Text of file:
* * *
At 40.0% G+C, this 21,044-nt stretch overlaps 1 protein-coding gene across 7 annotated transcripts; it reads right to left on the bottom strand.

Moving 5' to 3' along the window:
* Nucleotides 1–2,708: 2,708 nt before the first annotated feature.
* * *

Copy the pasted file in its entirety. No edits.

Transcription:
At 40.0% G+C, this 21,044-nt stretch overlaps 1 protein-coding gene across 7 annotated transcripts; it reads right to left on the bottom strand.

Moving 5' to 3' along the window:
* Nucleotides 1–2,708: 2,708 nt before the first annotated feature.